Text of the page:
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BARDO

Peter Michael Hamel

Progressive Electronic


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Peter Michael Hamel Bardo album cover
3.00 | 3 ratings | 1 reviews | 0% 5 stars

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Studio Album, released in 1981

Songs / Tracks Listing

1. Dorian Dervishes (21:47)
2. Bardo (26:18)

Total Time 48:06

Line-up / Musicians

- Peter Michael Hamel / pipe & electric organs, synthesizer, composer

With:
- Ulrich Kraus / organ, synthesizer, producer

Releases information

Artwork: Hermann Wernhard

LP Kuckuck ‎- 048 (1981, Germany)

2xCD Kuckuck ‎- 12046-2 (1992, Europe) Together with "Colours Of Time" on 2nd disc

Thanks to guldbamsen for the addition
and to Quinino for the last updates
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Buy PETER MICHAEL HAMEL Bardo Music


Colours of Time / BardoColours of Time / Bardo
Kuckuck Schallplatten 1992
$20.68
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BardoBardo
Kuckuck
$20.00 (used)

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PETER MICHAEL HAMEL Bardo ratings distribution


3.00
(3 ratings)
Essential: a masterpiece of progressive rock music(0%)
0%
Excellent addition to any prog rock music collection(0%)
0%
Good, but non-essential (100%)
100%
Collectors/fans only (0%)
0%
Poor. Only for completionists (0%)
0%

PETER MICHAEL HAMEL Bardo reviews


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Collaborators/Experts Reviews

Review by Neu!mann
PROG REVIEWER
3 stars The second of two closely related solo albums from German professor Peter Michael Hamel is close enough in style and presentation to his "Colours of Time" (1980) that it might have come from the same recording session. Both albums were performed in collaboration with producer/synthesist Ulrich Kraus, and follow similar formats: in vinyl terms tracing side-long synth-and-organ journeys reminiscent of a minimalist KLAUS SCHULZE, circa "Picture Music".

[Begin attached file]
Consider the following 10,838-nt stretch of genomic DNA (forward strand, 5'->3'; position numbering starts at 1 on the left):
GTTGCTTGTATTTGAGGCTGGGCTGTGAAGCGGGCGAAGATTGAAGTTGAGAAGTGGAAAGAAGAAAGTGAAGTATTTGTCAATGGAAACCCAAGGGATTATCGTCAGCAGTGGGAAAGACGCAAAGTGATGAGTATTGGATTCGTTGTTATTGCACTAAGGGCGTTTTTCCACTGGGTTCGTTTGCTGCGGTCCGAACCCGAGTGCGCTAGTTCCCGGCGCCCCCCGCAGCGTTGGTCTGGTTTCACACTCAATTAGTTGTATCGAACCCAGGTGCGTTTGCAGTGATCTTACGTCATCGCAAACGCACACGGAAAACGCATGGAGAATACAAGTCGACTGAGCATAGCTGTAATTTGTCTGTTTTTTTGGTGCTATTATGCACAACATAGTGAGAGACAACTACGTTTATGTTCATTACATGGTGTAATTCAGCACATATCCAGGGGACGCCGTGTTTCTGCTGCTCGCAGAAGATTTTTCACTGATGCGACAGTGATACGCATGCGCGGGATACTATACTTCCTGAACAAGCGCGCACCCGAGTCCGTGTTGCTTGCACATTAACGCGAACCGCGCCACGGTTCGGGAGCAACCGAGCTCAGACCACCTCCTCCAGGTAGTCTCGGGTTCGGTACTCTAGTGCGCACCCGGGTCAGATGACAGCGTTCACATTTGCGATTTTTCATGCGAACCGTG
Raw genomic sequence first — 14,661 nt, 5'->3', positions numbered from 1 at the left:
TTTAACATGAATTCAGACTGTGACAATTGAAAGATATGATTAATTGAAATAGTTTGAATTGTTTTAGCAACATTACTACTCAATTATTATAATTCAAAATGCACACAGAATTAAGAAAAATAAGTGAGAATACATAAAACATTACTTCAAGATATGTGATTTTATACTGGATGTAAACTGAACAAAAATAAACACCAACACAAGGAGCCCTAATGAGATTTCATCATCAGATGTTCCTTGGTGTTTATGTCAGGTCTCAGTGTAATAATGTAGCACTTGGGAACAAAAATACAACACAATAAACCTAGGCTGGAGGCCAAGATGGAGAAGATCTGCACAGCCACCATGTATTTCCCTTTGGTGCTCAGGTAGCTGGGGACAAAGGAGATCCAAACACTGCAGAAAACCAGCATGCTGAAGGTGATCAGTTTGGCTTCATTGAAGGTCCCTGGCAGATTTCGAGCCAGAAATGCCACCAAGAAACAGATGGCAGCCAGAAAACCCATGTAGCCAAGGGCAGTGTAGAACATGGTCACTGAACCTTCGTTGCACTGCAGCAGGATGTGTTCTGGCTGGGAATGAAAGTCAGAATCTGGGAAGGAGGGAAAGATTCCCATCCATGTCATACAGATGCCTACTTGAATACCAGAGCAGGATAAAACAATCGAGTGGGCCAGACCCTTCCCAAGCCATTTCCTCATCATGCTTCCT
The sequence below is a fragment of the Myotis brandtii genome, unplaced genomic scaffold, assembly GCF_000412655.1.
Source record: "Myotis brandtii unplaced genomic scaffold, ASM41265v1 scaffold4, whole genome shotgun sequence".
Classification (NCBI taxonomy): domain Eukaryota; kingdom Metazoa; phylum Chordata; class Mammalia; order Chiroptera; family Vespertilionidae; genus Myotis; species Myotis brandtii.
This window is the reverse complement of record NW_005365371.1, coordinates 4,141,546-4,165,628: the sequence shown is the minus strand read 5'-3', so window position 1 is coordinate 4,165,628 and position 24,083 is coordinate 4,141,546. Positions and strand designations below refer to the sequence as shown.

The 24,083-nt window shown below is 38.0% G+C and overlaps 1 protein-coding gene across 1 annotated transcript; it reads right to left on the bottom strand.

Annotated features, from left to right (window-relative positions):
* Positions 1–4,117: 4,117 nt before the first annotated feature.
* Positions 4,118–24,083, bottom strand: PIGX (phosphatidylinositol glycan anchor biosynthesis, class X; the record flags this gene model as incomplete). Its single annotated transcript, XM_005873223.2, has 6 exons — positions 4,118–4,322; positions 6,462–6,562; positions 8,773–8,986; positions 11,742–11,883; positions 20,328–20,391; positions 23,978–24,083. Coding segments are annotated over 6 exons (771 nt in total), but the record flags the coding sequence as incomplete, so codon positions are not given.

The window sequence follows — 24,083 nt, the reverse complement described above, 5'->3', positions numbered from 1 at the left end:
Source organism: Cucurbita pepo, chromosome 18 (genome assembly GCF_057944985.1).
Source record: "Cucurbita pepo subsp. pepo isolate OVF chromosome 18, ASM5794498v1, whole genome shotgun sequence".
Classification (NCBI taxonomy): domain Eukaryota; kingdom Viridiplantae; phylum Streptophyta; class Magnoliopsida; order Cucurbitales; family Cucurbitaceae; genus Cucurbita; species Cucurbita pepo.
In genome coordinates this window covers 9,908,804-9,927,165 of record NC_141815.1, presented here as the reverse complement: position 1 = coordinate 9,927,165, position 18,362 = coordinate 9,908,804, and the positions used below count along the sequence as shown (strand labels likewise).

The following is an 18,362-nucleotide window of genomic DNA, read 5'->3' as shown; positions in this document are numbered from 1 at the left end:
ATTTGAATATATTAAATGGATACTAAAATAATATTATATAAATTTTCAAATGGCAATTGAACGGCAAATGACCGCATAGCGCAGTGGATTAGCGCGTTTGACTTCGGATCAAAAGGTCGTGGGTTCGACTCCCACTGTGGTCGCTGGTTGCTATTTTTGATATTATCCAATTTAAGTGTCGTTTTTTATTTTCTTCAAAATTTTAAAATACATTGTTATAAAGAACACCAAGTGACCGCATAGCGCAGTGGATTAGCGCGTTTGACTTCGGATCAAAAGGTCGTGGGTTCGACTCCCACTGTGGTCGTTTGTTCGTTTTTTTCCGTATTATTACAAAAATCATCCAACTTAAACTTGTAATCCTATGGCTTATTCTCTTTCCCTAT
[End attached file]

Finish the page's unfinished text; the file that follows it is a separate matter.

Astute fans of Hamel's Indo-Krautrock ensemble BETWEEN might spot a brief quotation from the 1973 album "And the Waters Opened", just before the 16-minute mark of Side One's "Dorian Dervishes". The moment provides a nice touch of continuity in the middle of an otherwise loosely-organized improvisation drawn from Indian musical traditions: meditative drones under light-fingered synth arabesques.

The effect is dreamy and drifting, but there's a rigorous intellect behind the music that keeps it at arm's length from anything resembling New Age narcissism. Hamel is no DEUTER, in other words, despite the obvious parallels: two German composers finding inspiration in the Far East, both represented on the Kuckkuck record label.

The 26-minute title track breaks that mold, with its massive chords from what sounds like the largest cathedral pipe organ in Europe. It can't begin to approach the empyrean rapture of Florian Fricke's likeminded "Vuh", but when played loud enough this is transcendental stuff: lighter than air but totally grounded, anticipating the even richer tapestry of Hamel's upcoming "Organum" album in 1986.

It may not leave an indelible impression, but the album is evidence that challenging electronic music didn't become extinct in the 1980s.

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